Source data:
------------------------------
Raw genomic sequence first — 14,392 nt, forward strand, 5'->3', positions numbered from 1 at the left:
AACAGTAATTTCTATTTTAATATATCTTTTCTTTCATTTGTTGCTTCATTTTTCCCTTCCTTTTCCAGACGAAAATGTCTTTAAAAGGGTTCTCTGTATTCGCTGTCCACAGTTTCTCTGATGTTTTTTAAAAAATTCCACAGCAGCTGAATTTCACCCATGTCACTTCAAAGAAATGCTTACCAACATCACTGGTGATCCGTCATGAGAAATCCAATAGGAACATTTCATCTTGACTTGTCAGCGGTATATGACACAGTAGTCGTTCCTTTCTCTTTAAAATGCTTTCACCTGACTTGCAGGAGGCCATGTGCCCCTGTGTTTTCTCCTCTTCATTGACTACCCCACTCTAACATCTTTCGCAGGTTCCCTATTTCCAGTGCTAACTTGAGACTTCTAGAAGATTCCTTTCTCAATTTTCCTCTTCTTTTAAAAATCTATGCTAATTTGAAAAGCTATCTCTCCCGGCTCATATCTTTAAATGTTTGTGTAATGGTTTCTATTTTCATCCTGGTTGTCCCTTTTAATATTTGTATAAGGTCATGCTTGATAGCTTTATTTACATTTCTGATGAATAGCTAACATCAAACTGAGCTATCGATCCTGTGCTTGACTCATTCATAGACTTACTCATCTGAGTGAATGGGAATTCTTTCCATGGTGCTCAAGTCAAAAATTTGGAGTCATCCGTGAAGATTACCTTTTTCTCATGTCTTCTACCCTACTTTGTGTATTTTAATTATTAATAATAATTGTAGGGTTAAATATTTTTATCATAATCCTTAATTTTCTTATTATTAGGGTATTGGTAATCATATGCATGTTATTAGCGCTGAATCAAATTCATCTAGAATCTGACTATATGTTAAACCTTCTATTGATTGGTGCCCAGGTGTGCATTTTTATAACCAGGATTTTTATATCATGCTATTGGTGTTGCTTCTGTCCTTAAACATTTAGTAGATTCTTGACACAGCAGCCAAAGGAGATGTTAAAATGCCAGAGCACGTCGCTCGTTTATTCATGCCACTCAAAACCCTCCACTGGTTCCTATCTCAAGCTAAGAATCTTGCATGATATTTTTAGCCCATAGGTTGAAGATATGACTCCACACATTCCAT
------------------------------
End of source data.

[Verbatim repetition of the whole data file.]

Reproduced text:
Raw genomic sequence first — 14,392 nt, forward strand, 5'->3', positions numbered from 1 at the left:
AACAGTAATTTCTATTTTAATATATCTTTTCTTTCATTTGTTGCTTCATTTTTCCCTTCCTTTTCCAGACGAAAATGTCTTTAAAAGGGTTCTCTGTATTCGCTGTCCACAGTTTCTCTGATGTTTTTTAAAAAATTCCACAGCAGCTGAATTTCACCCATGTCACTTCAAAGAAATGCTTACCAACATCACTGGTGATCCGTCATGAGAAATCCAATAGGAACATTTCATCTTGACTTGTCAGCGGTATATGACACAGTAGTCGTTCCTTTCTCTTTAAAATGCTTTCACCTGACTTGCAGGAGGCCATGTGCCCCTGTGTTTTCTCCTCTTCATTGACTACCCCACTCTAACATCTTTCGCAGGTTCCCTATTTCCAGTGCTAACTTGAGACTTCTAGAAGATTCCTTTCTCAATTTTCCTCTTCTTTTAAAAATCTATGCTAATTTGAAAAGCTATCTCTCCCGGCTCATATCTTTAAATGTTTGTGTAATGGTTTCTATTTTCATCCTGGTTGTCCCTTTTAATATTTGTATAAGGTCATGCTTGATAGCTTTATTTACATTTCTGATGAATAGCTAACATCAAACTGAGCTATCGATCCTGTGCTTGACTCATTCATAGACTTACTCATCTGAGTGAATGGGAATTCTTTCCATGGTGCTCAAGTCAAAAATTTGGAGTCATCCGTGAAGATTACCTTTTTCTCATGTCTTCTACCCTACTTTGTGTATTTTAATTATTAATAATAATTGTAGGGTTAAATATTTTTATCATAATCCTTAATTTTCTTATTATTAGGGTATTGGTAATCATATGCATGTTATTAGCGCTGAATCAAATTCATCTAGAATCTGACTATATGTTAAACCTTCTATTGATTGGTGCCCAGGTGTGCATTTTTATAACCAGGATTTTTATATCATGCTATTGGTGTTGCTTCTGTCCTTAAACATTTAGTAGATTCTTGACACAGCAGCCAAAGGAGATGTTAAAATGCCAGAGCACGTCGCTCGTTTATTCATGCCACTCAAAACCCTCCACTGGTTCCTATCTCAAGCTAAGAATCTTGCATGATATTTTTAGCCCATAGGTTGAAGATATGACTCCACACATTCCAT